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The benefits of complying with BS 5839-1:2017 - The updated standard for fire detection and fire alarm systems for buildings


BS 5839-1:2017 - A Guide to Fire Detection and Fire Alarm Systems for Buildings




Fire detection and fire alarm systems are essential for the protection of life and property in buildings. They provide early warning of fire, alert occupants to evacuate, notify the fire and rescue service, and activate other fire safety measures. However, designing, installing, commissioning and maintaining these systems can be complex and challenging, especially for non-domestic premises.




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That is why there is a need for a comprehensive and up-to-date standard that covers all aspects of fire detection and fire alarm systems. This standard is BS 5839-1:2017, which was revised by BSI, the business standards company, in 2017. It is referred to in both volumes of the governments statutory guidance for fire safety, Approved Document B, which concerns building regulations covering fire safety matters within and around buildings.


In this article, we will explain what BS 5839-1:2017 is and why it is important, how to design a fire detection and fire alarm system according to the standard, how to install, commission and maintain the system, and how to comply with fire safety regulations in the UK.


What is BS 5839-1:2017 and why is it important?




The scope and purpose of the standard




BS 5839-1:2017 is the code of practice for design, installation, commissioning and maintenance of systems in non-domestic premises. It applies to all workplaces and the common parts of residential buildings, such as flats, apartments, hotels, hostels, care homes, student accommodation, etc. It does not apply to domestic premises or individual dwellings within residential buildings.


The standard provides recommendations for the planning, design, installation, commissioning and maintenance of fire detection and fire alarm systems. It also includes guidance on system components, wiring, power supplies, testing, inspection, servicing, false alarms, documentation, training and management.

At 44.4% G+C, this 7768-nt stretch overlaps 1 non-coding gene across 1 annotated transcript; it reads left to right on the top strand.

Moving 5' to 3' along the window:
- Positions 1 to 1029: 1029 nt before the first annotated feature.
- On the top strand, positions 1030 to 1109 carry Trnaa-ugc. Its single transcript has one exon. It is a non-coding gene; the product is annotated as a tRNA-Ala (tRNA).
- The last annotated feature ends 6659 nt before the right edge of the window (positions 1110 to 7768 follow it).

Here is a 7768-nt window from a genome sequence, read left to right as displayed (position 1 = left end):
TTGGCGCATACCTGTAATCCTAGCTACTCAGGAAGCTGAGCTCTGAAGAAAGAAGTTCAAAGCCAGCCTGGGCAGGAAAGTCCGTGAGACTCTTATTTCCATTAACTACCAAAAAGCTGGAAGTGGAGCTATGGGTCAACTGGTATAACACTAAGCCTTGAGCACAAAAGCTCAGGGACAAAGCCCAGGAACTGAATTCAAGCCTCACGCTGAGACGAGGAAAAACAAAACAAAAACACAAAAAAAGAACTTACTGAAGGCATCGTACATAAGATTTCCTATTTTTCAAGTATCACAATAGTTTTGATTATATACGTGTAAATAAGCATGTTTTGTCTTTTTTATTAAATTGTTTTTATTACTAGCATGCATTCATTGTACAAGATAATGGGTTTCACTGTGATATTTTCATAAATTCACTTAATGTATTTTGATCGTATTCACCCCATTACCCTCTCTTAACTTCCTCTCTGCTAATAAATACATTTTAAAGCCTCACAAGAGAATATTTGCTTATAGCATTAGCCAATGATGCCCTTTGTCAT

The purpose of the standard is to ensure that fire detection and fire alarm systems are fit for purpose, reliable, effective and compliant with relevant regulations. It also aims to promote good practice and consistency among system designers, installers, commissioners, maintainers and users.


The benefits and challenges of complying with the standard




Complying with BS 5839-1:2017 can bring many benefits for building owners or managers (responsible persons), such as:



  • Enhancing the safety of occupants and visitors



  • Reducing the risk of property damage and business interruption



  • Meeting legal obligations under the Regulatory Reform (Fire Safety) Order 2005 (FSO) or equivalent legislation in Scotland or Northern Ireland



  • Avoiding fines or prosecution for non-compliance or negligence



  • Improving the reputation and credibility of the business or organisation



  • Lowering insurance premiums or claims



However, complying with BS 5839-1:2017 can also pose some challenges for responsible persons, such as:


  • Understanding and applying the complex and technical requirements of the standard



  • Finding qualified and competent system designers, installers, commissioners and maintainers



  • Allocating sufficient time, budget and resources for the system design, installation, commissioning and maintenance



  • Managing the system performance, functionality and integrity throughout its lifecycle



  • Dealing with false alarms, faults and malfunctions



  • Keeping up to date with changes and updates to the standard or regulations